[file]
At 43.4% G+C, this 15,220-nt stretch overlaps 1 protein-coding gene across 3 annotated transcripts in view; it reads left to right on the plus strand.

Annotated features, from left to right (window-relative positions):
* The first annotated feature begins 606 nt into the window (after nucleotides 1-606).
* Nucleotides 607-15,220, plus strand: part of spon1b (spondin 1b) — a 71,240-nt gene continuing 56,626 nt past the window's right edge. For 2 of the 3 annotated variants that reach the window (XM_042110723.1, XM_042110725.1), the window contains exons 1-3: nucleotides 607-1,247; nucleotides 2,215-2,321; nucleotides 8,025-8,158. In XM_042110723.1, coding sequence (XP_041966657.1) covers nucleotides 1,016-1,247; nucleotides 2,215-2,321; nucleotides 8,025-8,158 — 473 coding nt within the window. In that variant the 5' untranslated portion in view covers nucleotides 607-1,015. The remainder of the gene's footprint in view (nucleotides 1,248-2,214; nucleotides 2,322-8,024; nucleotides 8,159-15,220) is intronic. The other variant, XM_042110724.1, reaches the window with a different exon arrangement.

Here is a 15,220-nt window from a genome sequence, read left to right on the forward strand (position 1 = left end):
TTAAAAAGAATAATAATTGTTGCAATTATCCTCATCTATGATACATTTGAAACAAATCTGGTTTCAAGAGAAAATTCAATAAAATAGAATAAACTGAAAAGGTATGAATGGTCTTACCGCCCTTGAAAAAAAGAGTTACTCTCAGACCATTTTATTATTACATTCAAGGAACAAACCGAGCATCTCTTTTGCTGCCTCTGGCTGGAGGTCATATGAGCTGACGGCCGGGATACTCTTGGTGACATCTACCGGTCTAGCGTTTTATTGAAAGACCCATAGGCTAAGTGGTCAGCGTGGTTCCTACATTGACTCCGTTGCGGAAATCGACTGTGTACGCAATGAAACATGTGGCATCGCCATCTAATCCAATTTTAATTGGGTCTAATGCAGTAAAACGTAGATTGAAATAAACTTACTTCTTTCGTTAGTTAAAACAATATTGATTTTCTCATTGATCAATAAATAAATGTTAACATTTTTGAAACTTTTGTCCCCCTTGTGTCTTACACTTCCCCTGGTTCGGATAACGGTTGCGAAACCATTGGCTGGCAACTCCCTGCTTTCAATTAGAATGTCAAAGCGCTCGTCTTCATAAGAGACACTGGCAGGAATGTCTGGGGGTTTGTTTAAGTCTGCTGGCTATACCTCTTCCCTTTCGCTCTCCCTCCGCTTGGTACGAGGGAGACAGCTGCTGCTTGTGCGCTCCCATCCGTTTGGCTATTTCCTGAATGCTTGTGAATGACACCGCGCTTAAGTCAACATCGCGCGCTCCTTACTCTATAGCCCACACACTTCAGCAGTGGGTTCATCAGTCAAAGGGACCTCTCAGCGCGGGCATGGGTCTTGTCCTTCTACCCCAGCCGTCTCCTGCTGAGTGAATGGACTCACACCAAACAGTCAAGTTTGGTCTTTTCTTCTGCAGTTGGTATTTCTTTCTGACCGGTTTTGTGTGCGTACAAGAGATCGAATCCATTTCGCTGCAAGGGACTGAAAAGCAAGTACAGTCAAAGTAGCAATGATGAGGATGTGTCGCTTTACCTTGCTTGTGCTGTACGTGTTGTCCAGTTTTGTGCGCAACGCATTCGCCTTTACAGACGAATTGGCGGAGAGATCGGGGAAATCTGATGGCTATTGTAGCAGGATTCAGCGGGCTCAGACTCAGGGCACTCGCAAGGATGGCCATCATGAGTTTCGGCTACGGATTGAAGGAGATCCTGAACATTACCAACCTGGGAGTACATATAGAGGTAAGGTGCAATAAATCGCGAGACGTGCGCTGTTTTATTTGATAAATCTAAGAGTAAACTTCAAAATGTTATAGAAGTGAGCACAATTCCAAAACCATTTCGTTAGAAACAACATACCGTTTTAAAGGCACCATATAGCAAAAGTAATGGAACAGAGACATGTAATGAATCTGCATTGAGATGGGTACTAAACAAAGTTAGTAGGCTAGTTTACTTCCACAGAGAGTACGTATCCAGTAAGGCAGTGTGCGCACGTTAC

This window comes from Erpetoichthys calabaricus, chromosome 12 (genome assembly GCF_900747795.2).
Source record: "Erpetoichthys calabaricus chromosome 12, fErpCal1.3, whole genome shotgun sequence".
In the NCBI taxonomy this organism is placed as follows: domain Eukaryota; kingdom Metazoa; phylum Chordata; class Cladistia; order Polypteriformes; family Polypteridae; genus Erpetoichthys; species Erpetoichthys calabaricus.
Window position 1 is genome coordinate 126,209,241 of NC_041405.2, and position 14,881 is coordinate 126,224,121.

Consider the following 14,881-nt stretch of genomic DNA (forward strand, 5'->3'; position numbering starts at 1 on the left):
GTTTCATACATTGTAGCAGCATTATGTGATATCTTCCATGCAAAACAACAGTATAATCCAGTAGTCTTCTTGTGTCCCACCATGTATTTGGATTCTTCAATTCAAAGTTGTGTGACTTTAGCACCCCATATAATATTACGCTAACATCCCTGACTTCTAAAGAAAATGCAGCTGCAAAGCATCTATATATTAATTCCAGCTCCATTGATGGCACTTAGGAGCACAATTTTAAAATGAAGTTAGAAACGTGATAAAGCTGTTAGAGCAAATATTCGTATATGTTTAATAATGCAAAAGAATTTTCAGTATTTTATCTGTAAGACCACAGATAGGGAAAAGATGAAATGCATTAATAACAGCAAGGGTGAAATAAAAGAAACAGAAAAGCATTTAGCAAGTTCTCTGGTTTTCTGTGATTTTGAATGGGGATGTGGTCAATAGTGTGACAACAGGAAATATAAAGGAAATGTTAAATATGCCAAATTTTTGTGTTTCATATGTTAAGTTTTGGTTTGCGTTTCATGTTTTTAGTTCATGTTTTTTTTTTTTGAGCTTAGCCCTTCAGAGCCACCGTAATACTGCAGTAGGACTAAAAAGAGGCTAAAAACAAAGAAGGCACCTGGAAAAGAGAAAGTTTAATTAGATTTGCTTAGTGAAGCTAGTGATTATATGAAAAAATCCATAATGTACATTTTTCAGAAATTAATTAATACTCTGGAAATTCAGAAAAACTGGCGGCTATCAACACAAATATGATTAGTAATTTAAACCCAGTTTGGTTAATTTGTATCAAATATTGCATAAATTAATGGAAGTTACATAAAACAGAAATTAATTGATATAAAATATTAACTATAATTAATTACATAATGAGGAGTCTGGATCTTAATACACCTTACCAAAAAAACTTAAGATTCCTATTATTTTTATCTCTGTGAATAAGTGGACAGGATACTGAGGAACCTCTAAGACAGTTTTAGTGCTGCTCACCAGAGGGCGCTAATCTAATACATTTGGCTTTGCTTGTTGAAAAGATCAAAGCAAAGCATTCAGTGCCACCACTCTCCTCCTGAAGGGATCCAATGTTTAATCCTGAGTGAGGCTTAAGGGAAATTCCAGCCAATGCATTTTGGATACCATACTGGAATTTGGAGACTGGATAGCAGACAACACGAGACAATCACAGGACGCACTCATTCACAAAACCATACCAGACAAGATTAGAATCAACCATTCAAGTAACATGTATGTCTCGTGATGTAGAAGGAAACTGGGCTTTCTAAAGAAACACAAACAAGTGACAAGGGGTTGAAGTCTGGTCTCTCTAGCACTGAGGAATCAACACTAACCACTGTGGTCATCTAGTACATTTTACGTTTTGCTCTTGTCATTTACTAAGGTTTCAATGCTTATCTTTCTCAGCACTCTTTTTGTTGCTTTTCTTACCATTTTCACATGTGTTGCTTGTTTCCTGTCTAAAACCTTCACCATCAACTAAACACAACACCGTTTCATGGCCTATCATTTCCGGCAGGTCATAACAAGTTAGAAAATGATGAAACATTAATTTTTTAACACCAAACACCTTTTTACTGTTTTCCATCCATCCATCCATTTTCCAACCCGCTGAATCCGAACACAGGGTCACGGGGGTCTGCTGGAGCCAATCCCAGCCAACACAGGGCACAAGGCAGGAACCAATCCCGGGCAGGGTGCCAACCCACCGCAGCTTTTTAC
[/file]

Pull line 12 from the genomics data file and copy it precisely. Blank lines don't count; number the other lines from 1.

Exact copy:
GTTTCATACATTGTAGCAGCATTATGTGATATCTTCCATGCAAAACAACAGTATAATCCAGTAGTCTTCTTGTGTCCCACCATGTATTTGGATTCTTCAATTCAAAGTTGTGTGACTTTAGCACCCCATATAATATTACGCTAACATCCCTGACTTCTAAAGAAAATGCAGCTGCAAAGCATCTATATATTAATTCCAGCTCCATTGATGGCACTTAGGAGCACAATTTTAAAATGAAGTTAGAAACGTGATAAAGCTGTTAGAGCAAATATTCGTATATGTTTAATAATGCAAAAGAATTTTCAGTATTTTATCTGTAAGACCACAGATAGGGAAAAGATGAAATGCATTAATAACAGCAAGGGTGAAATAAAAGAAACAGAAAAGCATTTAGCAAGTTCTCTGGTTTTCTGTGATTTTGAATGGGGATGTGGTCAATAGTGTGACAACAGGAAATATAAAGGAAATGTTAAATATGCCAAATTTTTGTGTTTCATATGTTAAGTTTTGGTTTGCGTTTCATGTTTTTAGTTCATGTTTTTTTTTTTTGAGCTTAGCCCTTCAGAGCCACCGTAATACTGCAGTAGGACTAAAAAGAGGCTAAAAACAAAGAAGGCACCTGGAAAAGAGAAAGTTTAATTAGATTTGCTTAGTGAAGCTAGTGATTATATGAAAAAATCCATAATGTACATTTTTCAGAAATTAATTAATACTCTGGAAATTCAGAAAAACTGGCGGCTATCAACACAAATATGATTAGTAATTTAAACCCAGTTTGGTTAATTTGTATCAAATATTGCATAAATTAATGGAAGTTACATAAAACAGAAATTAATTGATATAAAATATTAACTATAATTAATTACATAATGAGGAGTCTGGATCTTAATACACCTTACCAAAAAAACTTAAGATTCCTATTATTTTTATCTCTGTGAATAAGTGGACAGGATACTGAGGAACCTCTAAGACAGTTTTAGTGCTGCTCACCAGAGGGCGCTAATCTAATACATTTGGCTTTGCTTGTTGAAAAGATCAAAGCAAAGCATTCAGTGCCACCACTCTCCTCCTGAAGGGATCCAATGTTTAATCCTGAGTGAGGCTTAAGGGAAATTCCAGCCAATGCATTTTGGATACCATACTGGAATTTGGAGACTGGATAGCAGACAACACGAGACAATCACAGGACGCACTCATTCACAAAACCATACCAGACAAGATTAGAATCAACCATTCAAGTAACATGTATGTCTCGTGATGTAGAAGGAAACTGGGCTTTCTAAAGAAACACAAACAAGTGACAAGGGGTTGAAGTCTGGTCTCTCTAGCACTGAGGAATCAACACTAACCACTGTGGTCATCTAGTACATTTTACGTTTTGCTCTTGTCATTTACTAAGGTTTCAATGCTTATCTTTCTCAGCACTCTTTTTGTTGCTTTTCTTACCATTTTCACATGTGTTGCTTGTTTCCTGTCTAAAACCTTCACCATCAACTAAACACAACACCGTTTCATGGCCTATCATTTCCGGCAGGTCATAACAAGTTAGAAAATGATGAAACATTAATTTTTTAACACCAAACACCTTTTTACTGTTTTCCATCCATCCATCCATTTTCCAACCCGCTGAATCCGAACACAGGGTCACGGGGGTCTGCTGGAGCCAATCCCAGCCAACACAGGGCACAAGGCAGGAACCAATCCCGGGCAGGGTGCCAACCCACCGCAGCTTTTTAC